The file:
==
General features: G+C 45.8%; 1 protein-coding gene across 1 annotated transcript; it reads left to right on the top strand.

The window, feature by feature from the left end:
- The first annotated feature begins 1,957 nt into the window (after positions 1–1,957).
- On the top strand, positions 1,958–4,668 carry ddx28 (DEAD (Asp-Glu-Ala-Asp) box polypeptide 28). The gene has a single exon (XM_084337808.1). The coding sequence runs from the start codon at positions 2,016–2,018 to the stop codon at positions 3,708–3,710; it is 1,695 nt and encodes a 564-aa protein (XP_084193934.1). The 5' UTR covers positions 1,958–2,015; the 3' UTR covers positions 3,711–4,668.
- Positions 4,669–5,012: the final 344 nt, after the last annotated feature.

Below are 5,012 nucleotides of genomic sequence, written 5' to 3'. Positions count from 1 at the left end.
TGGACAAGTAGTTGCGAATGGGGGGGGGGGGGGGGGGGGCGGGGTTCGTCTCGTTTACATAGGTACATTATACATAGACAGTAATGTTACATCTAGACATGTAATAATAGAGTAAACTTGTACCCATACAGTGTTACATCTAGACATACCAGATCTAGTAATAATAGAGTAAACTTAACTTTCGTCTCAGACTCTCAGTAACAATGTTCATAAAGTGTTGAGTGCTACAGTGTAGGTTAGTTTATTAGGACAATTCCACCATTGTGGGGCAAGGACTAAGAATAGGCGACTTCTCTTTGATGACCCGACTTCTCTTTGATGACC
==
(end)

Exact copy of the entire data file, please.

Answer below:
General features: G+C 45.8%; 1 protein-coding gene across 1 annotated transcript; it reads left to right on the top strand.

The window, feature by feature from the left end:
- The first annotated feature begins 1,957 nt into the window (after positions 1–1,957).
- On the top strand, positions 1,958–4,668 carry ddx28 (DEAD (Asp-Glu-Ala-Asp) box polypeptide 28). The gene has a single exon (XM_084337808.1). The coding sequence runs from the start codon at positions 2,016–2,018 to the stop codon at positions 3,708–3,710; it is 1,695 nt and encodes a 564-aa protein (XP_084193934.1). The 5' UTR covers positions 1,958–2,015; the 3' UTR covers positions 3,711–4,668.
- Positions 4,669–5,012: the final 344 nt, after the last annotated feature.

Below are 5,012 nucleotides of genomic sequence, written 5' to 3'. Positions count from 1 at the left end.
TGGACAAGTAGTTGCGAATGGGGGGGGGGGGGGGGGGGGCGGGGTTCGTCTCGTTTACATAGGTACATTATACATAGACAGTAATGTTACATCTAGACATGTAATAATAGAGTAAACTTGTACCCATACAGTGTTACATCTAGACATACCAGATCTAGTAATAATAGAGTAAACTTAACTTTCGTCTCAGACTCTCAGTAACAATGTTCATAAAGTGTTGAGTGCTACAGTGTAGGTTAGTTTATTAGGACAATTCCACCATTGTGGGGCAAGGACTAAGAATAGGCGACTTCTCTTTGATGACCCGACTTCTCTTTGATGACC